Buying a horse is a big emotional and financial investment and you need to make the right choice! When trying to decide whether or not to buy a horse, a Prepurchase Exam is critical. A veterinary “stem to stern” exam of your prospect could uncover medical issues of the eyes, heart, lungs, skin tumors, previous surgeries and more commonly, lameness. There are both unscrupulous sellers out there and people who simply don’t know the horse they are selling is sick or lame. The veterinarian, and potentially a trainer, can be useful allies in your quest to find the perfect match!
A normal Prepurchase Exam includes a thorough physical exam, hoof-tester and leg exam, jogging both straight and on the longe and flexion tests. It also may include you riding the horse while the veterinarian watches if it is warranted. At the end of this process the veterinarian will discuss the findings and their importance to you and the horse’s future use. At this point if more information is needed radiographs, ultrasound, blood-work, drug testing, fertility checks, or endoscopy can be performed at an additional cost. Sometimes by discussing any lameness findings with the seller, they may agree to pay for the diagnostics to see why the horse they are selling is lame.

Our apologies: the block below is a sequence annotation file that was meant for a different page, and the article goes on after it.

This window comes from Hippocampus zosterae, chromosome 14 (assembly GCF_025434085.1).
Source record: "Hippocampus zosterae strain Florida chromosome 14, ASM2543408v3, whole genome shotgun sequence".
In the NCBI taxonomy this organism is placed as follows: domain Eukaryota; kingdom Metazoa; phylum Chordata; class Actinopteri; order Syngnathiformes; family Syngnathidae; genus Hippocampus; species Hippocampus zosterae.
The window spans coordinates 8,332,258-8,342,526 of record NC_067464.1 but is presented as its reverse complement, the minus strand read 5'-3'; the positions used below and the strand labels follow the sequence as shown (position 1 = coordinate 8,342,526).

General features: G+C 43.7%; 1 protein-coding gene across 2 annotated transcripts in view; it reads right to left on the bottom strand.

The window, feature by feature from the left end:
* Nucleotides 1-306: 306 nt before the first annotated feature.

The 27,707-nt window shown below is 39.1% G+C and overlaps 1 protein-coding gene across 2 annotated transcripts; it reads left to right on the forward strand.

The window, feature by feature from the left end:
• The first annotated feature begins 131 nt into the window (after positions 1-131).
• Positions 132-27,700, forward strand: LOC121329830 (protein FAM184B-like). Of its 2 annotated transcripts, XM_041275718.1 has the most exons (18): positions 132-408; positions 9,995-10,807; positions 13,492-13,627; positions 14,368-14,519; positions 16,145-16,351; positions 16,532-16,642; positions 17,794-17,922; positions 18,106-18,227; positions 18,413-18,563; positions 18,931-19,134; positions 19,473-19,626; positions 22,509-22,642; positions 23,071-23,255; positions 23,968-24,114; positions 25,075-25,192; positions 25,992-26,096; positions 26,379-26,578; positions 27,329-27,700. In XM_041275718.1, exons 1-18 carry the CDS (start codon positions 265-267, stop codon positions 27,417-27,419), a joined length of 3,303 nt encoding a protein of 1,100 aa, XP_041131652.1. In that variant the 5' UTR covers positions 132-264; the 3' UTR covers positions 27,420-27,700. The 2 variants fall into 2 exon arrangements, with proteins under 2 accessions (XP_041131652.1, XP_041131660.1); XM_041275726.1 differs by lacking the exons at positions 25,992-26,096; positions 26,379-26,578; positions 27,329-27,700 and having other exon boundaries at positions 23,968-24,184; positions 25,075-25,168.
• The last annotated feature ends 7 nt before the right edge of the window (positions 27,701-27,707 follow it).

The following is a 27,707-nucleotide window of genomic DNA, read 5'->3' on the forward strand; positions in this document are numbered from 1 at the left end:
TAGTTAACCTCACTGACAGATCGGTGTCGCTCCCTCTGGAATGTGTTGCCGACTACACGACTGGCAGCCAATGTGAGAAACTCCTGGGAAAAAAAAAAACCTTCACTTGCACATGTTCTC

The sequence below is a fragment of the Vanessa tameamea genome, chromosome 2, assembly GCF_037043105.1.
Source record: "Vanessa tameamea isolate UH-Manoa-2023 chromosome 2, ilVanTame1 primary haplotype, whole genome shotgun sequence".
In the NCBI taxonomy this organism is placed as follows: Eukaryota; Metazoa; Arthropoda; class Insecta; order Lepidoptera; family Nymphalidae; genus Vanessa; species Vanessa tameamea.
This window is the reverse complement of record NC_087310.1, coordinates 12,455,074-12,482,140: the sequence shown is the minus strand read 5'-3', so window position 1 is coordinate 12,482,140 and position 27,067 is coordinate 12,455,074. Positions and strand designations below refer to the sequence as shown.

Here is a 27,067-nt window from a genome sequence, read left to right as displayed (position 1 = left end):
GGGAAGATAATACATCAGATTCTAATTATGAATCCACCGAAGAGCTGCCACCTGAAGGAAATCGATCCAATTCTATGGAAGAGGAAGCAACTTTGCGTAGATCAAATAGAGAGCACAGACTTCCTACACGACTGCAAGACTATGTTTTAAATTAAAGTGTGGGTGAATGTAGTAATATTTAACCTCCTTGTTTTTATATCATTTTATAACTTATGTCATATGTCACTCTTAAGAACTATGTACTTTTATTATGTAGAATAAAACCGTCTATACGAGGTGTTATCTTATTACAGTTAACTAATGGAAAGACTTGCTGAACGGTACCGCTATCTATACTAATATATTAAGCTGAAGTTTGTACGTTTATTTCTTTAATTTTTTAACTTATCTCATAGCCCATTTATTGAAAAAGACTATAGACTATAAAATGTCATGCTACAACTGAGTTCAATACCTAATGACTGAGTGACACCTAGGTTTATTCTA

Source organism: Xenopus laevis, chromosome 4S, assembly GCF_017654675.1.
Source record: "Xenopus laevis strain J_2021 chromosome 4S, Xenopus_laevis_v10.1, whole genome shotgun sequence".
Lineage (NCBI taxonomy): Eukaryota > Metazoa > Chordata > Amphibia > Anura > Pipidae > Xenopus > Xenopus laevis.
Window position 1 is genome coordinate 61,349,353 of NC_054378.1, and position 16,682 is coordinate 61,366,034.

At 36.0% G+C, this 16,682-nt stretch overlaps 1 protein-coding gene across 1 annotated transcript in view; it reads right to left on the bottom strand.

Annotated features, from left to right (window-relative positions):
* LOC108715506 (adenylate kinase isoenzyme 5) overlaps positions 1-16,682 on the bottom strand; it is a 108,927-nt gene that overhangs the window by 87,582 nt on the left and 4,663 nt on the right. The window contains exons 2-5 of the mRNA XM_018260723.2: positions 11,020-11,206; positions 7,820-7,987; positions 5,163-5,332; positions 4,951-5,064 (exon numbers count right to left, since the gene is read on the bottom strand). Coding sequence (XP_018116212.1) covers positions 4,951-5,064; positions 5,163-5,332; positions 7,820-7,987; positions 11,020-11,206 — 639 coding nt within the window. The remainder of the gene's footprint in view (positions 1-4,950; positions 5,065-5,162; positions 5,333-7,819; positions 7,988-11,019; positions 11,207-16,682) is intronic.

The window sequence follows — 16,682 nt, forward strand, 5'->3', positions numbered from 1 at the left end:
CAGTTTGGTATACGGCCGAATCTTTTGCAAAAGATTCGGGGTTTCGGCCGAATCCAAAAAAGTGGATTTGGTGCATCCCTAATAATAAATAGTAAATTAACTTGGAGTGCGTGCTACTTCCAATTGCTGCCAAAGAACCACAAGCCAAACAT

There is no such thing as a perfect horse. Even with imperfections, the horse may be OK for you. Lame horses and horses with medical issues are frequently bought anyway, but this is not a decision to be taken lightly and getting the most information from all sources possible is the best way to determine if you are “shooting yourself in the foot” by making this decision.
One caveat to keep in mind always is that a Prepurchase Exam is a snapshot in time. The state of the horse at the time of exam might not be the state of the horse in the future. The veterinarian does not have a crystal ball at his/her disposal, but will do the best job they can to understand what you want from the horse and what that horse is capable of doing in the future.
Educate yourself, find allies to give you the benefit of their experiences, ride the horse as much as you can before the purchase and ask lots of questions!! Don’t try to save a penny now by skipping the Prepurchase Exam because you may end up wasting time and money down the road. It costs the same to care for a horse you can’t ride as one you can!